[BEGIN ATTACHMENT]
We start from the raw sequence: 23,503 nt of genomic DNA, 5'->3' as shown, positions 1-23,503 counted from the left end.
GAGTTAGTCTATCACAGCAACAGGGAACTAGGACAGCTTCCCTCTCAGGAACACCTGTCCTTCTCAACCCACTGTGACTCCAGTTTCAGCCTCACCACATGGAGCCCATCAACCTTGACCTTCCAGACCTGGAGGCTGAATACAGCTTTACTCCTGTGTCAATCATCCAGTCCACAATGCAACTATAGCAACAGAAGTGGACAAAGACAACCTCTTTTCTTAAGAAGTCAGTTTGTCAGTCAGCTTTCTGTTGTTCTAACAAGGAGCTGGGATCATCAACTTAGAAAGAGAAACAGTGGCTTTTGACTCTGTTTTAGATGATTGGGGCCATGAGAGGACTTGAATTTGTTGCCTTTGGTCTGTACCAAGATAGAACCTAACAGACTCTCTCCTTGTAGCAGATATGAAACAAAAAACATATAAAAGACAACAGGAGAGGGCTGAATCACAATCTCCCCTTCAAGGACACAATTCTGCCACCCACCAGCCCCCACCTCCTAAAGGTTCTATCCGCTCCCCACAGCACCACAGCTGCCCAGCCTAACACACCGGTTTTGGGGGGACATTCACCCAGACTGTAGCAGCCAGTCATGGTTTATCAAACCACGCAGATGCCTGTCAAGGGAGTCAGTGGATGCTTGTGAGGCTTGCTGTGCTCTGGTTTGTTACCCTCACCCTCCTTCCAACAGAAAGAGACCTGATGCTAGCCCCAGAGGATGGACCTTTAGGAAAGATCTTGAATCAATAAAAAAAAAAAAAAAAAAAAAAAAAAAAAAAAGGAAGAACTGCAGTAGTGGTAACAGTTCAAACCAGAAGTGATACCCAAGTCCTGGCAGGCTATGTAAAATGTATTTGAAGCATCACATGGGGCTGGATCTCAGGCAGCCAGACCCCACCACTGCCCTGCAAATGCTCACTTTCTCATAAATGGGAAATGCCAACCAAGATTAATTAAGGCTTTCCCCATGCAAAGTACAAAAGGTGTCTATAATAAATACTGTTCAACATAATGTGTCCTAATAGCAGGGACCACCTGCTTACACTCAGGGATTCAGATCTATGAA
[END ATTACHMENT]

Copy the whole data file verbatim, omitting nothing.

We start from the raw sequence: 23,503 nt of genomic DNA, 5'->3' as shown, positions 1-23,503 counted from the left end.
GAGTTAGTCTATCACAGCAACAGGGAACTAGGACAGCTTCCCTCTCAGGAACACCTGTCCTTCTCAACCCACTGTGACTCCAGTTTCAGCCTCACCACATGGAGCCCATCAACCTTGACCTTCCAGACCTGGAGGCTGAATACAGCTTTACTCCTGTGTCAATCATCCAGTCCACAATGCAACTATAGCAACAGAAGTGGACAAAGACAACCTCTTTTCTTAAGAAGTCAGTTTGTCAGTCAGCTTTCTGTTGTTCTAACAAGGAGCTGGGATCATCAACTTAGAAAGAGAAACAGTGGCTTTTGACTCTGTTTTAGATGATTGGGGCCATGAGAGGACTTGAATTTGTTGCCTTTGGTCTGTACCAAGATAGAACCTAACAGACTCTCTCCTTGTAGCAGATATGAAACAAAAAACATATAAAAGACAACAGGAGAGGGCTGAATCACAATCTCCCCTTCAAGGACACAATTCTGCCACCCACCAGCCCCCACCTCCTAAAGGTTCTATCCGCTCCCCACAGCACCACAGCTGCCCAGCCTAACACACCGGTTTTGGGGGGACATTCACCCAGACTGTAGCAGCCAGTCATGGTTTATCAAACCACGCAGATGCCTGTCAAGGGAGTCAGTGGATGCTTGTGAGGCTTGCTGTGCTCTGGTTTGTTACCCTCACCCTCCTTCCAACAGAAAGAGACCTGATGCTAGCCCCAGAGGATGGACCTTTAGGAAAGATCTTGAATCAATAAAAAAAAAAAAAAAAAAAAAAAAAAAAAAAAGGAAGAACTGCAGTAGTGGTAACAGTTCAAACCAGAAGTGATACCCAAGTCCTGGCAGGCTATGTAAAATGTATTTGAAGCATCACATGGGGCTGGATCTCAGGCAGCCAGACCCCACCACTGCCCTGCAAATGCTCACTTTCTCATAAATGGGAAATGCCAACCAAGATTAATTAAGGCTTTCCCCATGCAAAGTACAAAAGGTGTCTATAATAAATACTGTTCAACATAATGTGTCCTAATAGCAGGGACCACCTGCTTACACTCAGGGATTCAGATCTATGAA